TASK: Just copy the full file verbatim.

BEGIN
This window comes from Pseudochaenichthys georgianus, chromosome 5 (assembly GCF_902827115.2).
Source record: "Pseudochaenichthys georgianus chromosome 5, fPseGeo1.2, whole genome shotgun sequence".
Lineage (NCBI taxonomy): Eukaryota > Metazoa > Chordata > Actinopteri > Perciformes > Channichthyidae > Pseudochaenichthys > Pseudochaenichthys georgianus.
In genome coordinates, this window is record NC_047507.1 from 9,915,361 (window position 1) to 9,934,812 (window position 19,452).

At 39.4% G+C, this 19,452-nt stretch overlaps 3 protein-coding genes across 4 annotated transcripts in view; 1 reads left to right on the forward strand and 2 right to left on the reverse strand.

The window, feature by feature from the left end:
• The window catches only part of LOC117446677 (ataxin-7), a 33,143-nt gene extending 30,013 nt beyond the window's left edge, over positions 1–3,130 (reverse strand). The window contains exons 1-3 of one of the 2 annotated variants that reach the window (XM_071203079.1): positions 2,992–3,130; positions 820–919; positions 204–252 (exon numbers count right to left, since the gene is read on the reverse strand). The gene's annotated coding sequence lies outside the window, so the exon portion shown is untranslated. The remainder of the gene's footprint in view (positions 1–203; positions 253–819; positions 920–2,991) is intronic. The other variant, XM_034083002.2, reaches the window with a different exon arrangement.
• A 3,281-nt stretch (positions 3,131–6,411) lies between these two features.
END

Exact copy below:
This window comes from Pseudochaenichthys georgianus, chromosome 5 (assembly GCF_902827115.2).
Source record: "Pseudochaenichthys georgianus chromosome 5, fPseGeo1.2, whole genome shotgun sequence".
Lineage (NCBI taxonomy): Eukaryota > Metazoa > Chordata > Actinopteri > Perciformes > Channichthyidae > Pseudochaenichthys > Pseudochaenichthys georgianus.
In genome coordinates, this window is record NC_047507.1 from 9,915,361 (window position 1) to 9,934,812 (window position 19,452).

At 39.4% G+C, this 19,452-nt stretch overlaps 3 protein-coding genes across 4 annotated transcripts in view; 1 reads left to right on the forward strand and 2 right to left on the reverse strand.

The window, feature by feature from the left end:
• The window catches only part of LOC117446677 (ataxin-7), a 33,143-nt gene extending 30,013 nt beyond the window's left edge, over positions 1–3,130 (reverse strand). The window contains exons 1-3 of one of the 2 annotated variants that reach the window (XM_071203079.1): positions 2,992–3,130; positions 820–919; positions 204–252 (exon numbers count right to left, since the gene is read on the reverse strand). The gene's annotated coding sequence lies outside the window, so the exon portion shown is untranslated. The remainder of the gene's footprint in view (positions 1–203; positions 253–819; positions 920–2,991) is intronic. The other variant, XM_034083002.2, reaches the window with a different exon arrangement.
• A 3,281-nt stretch (positions 3,131–6,411) lies between these two features.